Called a "˜dictator' for his toughness as city leader, Nguyen Ba Thanh takes over a resurrected central agency that will advise the Party on anti-corruption policy
This picture taken on April 24, 2012 shows extension works underway at the Tien Sa Port in the central coastal city of Da Nang. The Vietnam Provincial Competitiveness Index has consistently seen Da Nang at or near the top since 2005, well above both HCMC and Hanoi. Obviously, Nguyen Ba Thanh, the Da Nang leader, is credited with steering the central economic hub toward such accomplishments.
The founding prime minister of Singapore might have found it interesting that in neighboring Vietnam his name was used several years ago to describe a charismatic Vietnamese politician.
"The nearest Vietnam has to a Lee Kuan Yew" was how the international media referred to Nguyen Ba Thanh, the Da Nang leader, who has been in the limelight for his ambitious plans to make the central city a new Singapore.
But while Da Nang still has quite a long way to go and his successor will soon take over as city leader, Thanh is set to move to the national stage.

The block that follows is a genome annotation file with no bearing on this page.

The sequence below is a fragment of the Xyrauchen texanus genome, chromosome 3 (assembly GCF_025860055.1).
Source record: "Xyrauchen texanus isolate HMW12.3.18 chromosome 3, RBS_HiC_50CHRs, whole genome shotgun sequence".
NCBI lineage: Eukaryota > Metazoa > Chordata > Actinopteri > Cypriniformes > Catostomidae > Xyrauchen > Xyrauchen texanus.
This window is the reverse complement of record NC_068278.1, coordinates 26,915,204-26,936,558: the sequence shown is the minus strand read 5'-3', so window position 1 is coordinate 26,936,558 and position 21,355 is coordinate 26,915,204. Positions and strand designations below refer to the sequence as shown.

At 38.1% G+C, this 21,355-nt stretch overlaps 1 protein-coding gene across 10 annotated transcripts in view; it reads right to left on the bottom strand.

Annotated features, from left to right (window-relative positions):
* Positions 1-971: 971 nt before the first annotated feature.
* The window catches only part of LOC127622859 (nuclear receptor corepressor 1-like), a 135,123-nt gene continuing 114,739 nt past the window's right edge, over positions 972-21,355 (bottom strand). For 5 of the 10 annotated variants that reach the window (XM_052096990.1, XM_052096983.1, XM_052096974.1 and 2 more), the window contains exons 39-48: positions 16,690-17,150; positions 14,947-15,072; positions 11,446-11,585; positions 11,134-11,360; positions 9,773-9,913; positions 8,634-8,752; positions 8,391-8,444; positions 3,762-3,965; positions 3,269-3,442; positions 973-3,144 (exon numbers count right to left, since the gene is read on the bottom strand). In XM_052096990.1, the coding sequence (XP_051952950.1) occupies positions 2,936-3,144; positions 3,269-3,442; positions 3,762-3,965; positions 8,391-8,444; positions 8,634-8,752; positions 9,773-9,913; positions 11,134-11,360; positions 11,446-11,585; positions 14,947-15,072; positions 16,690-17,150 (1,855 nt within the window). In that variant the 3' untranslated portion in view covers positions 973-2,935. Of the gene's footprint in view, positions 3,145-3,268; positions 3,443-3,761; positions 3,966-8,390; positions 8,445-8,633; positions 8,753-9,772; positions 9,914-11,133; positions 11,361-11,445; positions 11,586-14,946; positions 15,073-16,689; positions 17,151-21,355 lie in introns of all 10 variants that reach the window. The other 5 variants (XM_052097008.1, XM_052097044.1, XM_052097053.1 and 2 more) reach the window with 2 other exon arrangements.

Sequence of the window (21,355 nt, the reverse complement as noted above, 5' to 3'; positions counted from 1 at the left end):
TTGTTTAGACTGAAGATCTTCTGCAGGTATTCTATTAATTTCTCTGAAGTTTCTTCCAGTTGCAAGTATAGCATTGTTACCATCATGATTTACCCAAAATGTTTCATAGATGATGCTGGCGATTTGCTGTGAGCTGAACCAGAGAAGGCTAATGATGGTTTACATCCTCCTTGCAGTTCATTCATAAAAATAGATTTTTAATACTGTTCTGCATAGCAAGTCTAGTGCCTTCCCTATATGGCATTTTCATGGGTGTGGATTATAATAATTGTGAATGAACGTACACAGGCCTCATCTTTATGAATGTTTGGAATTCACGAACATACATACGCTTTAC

In yet another move to beef up the anti-graft drive, the Party has revived its Interior Commission which was merged with the Party Office in 2007, and appointed Thanh its chief.
The agency is once again tasked with advising the Party on major policies related to anti-corruption and high-ranking personnel. There is also a Central Steering Committee for Fighting and Preventing Corruption that was recently placed under the Party's control after earlier being under the government and headed by the prime minister.
The appointment sparked off a frenzy among netizens, going viral within a few minutes of it being made public. It was all over Vietnamese blogs and forums and grabbed newspaper headlines the next day. It even overshadowed the appointment of Vuong Dinh Hue, the incumbent finance minister, as head of the Party's Economic Commission the same day.
Analysts have raised two important questions: why did the posting attract such unprecedented public attention? And will millions of ordinary Vietnamese, disenchanted with government platitudes about the rampant corruption, buy into this latest move in the anti-graft campaign?
There is a third, possibly more important, question: What does he bring to the table?
"Thanh appears to have a strong and forceful personality," Nguyen Quang A, an independent analyst who used to head the Institute for Development Studies, a now-defunct think tank, said.